insights as Thomas himself synthesized all valid pre-Thomas insights. They want to
cannibalize parts of Descartes or Pascal or Hegel or Kierkegaard or Husser! or Heidegger
or Scheler to feed to Thomas, to complete Thomas, not vice versa.
Objection 7: Does this synthesis claim to solve the puzzle of the gnoseoontological
circle or does it stay endlessly within it? The puzzle is this: Whenever we
think of being, being is the object of thought, is surrounded by thought, is an example of
intelligibility, thinkability. But whenever thought exists, thought is an example of
objective reality, of being. Being is encompassed by thinking and thinking is
encompassed by being. This gnoseo-ontological circle must be broken somewhere; we
must begin either with the objective, as pre-Cartesian philosophy does, or with the
subject, as Descartes and his successors do. One of the two must be prior to the other.
Reply: True, and in objective reality the subject is relative to the object, not vice
versa. The truths about subjectivity are objective truths, not subjective truths. Thomistic
personalism is realism, not idealism. But since "what is first in intention is last in
execution," since we think about ends before we think about means, and since what is
first in objective reality is usually last in human thought, since human thought naturally
moves backward rather than forward, from effect to cause, it is therefore natural and
legitimate to begin with subjectivity in our method, even though it is not legitimate to
posit the priority of subjectivity in reality.
Objection 8: The synthesis is a confusion of categories. We may indeed need an
exploration of subjectivity, but this is not philosophy, it is psychology
Reply: There is philosophical psychology as well as empirical psychology, just as
there is philosophical cosmology as well as scientific cosmology, and philosophical
theology as well as Biblical theology, and a philosophy of history as well as a history of
philosophy. Neither one excludes the other.
Objection 9: Even though subjective methods do not necessarily replace or deny
objectivity in principle, in practice they usually do. Most personalists hate and fear
metaphysics, abstraction, causal explanations, and the very idea of substance. It is like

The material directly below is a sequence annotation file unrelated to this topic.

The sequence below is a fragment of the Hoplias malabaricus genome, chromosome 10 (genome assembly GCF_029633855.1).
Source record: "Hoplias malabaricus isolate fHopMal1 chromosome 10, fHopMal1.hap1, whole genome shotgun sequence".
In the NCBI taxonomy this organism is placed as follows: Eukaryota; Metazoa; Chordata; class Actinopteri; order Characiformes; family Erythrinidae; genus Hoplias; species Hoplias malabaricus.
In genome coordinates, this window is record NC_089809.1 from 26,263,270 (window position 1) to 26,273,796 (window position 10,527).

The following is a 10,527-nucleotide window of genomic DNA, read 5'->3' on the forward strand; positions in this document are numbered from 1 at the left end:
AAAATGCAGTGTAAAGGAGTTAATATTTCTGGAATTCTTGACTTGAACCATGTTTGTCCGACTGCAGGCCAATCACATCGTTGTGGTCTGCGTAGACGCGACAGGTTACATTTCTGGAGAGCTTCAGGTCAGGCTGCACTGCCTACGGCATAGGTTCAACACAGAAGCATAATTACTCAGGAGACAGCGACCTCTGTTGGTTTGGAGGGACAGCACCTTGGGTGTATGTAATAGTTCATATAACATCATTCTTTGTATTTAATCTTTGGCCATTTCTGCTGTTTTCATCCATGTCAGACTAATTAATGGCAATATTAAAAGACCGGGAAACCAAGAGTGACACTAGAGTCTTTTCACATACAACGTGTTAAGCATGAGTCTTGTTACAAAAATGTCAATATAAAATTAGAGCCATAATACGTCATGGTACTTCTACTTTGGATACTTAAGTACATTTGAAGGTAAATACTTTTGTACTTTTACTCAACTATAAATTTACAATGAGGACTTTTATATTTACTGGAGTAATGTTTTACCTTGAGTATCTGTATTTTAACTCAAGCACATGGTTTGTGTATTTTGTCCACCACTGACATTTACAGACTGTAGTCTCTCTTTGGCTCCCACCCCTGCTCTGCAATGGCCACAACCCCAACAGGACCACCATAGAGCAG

technology: in principle it is good and human, but in practice it almost always destroys its
Reply: The parallel with technology is instructive. After the technological
alternative to nature was developed, nature was more deeply appreciated. The ancients
did not love but feared mountains, storms, oceans, comets, and lions. Technology offers
us the opportunity to forget and destroy nature, but it also offers us the opportunity to
appreciate it better, as death offers us the opportunity to appreciate life. We appreciate
most things best by contrast. Masculinity and femininity are an obvious example. The
fact that some men hate and fear women and some women hate and fear men is an
aberration, not a necessity. The same can be true of these two philosophies.
Objection 10: Phenomenology and personalism are both vague and dull. No
phenomenologist or personalist has ever written clearly. This is no accident. Not writing
clearly is always caused by not thinking clearly.
Reply # 1: Then perhaps it's time to change that. And no one could change it
better than a Thomist. Let someone write a personalist Summa.
Reply #2: There's reason for that obscurity: the same reason the Holy Spirit
seems more vague and dull to us than the other two Persons of the Trinity-until we
actually experience His reality and presence. We naturally and not wholly mistakenly
think of the Father as outside us, the Son as beside us, and the Spirit as inside us, and the
indwelling of the Spirit makes God what Marcel calls a mystery rather than a problem to
us. We can't get it clear because we can't objectify it. And that is preeminently true of
subjectivity itself. Mysteries are not capable of clear or definitive solutions because they
all include subjectivity, they "encroach on their own data," as Marcel puts it; they are
questions we cannot abstract ourselves from. We ARE the problem of evil, and the
psychosomatic unity, and the freedom of the will. The Copenhagen interpretation of the
Heisenberg indeterminacy principle may have been wrong about atoms but it was right
about us: the act of observing this object interferes with any clear perception of a
determinate position or velocity of the object.
And that is as it must be, because our I is the image of the divine I, which is the
eternal mystery. In both, the subject can never be wholly objectified. That cow can
never be milked dry. How threatening and boring that would be. In fact, that is almost
the definition of Hell.
What is my conclusion, my response to the marriage proposal?
My answer is not that we should marry Thomism and personalism, nor that we should not, but that our image of the marriage was wrong; that it should have been the
image of a pregnant woman. We can find personalism already hiddenly present in Thomism, like an unborn baby, and it is now advent in the calendar of philosophical kairos, and high time for a nativity and an epiphany. So my answer to the original question is an ecstatic Yes, and a prediction that this marriage, or rather this pregnancy, is not only made in Heaven but is destined to be so fruitful on earth that it will be the greatest piece of philosophical progress since the 13th
century. In previewing and forecasting this birth, Fr. Clarke and John Paul II have both been like Albert the Great; I pray that one of you who hears or reads this lecture will be the new Aquinas.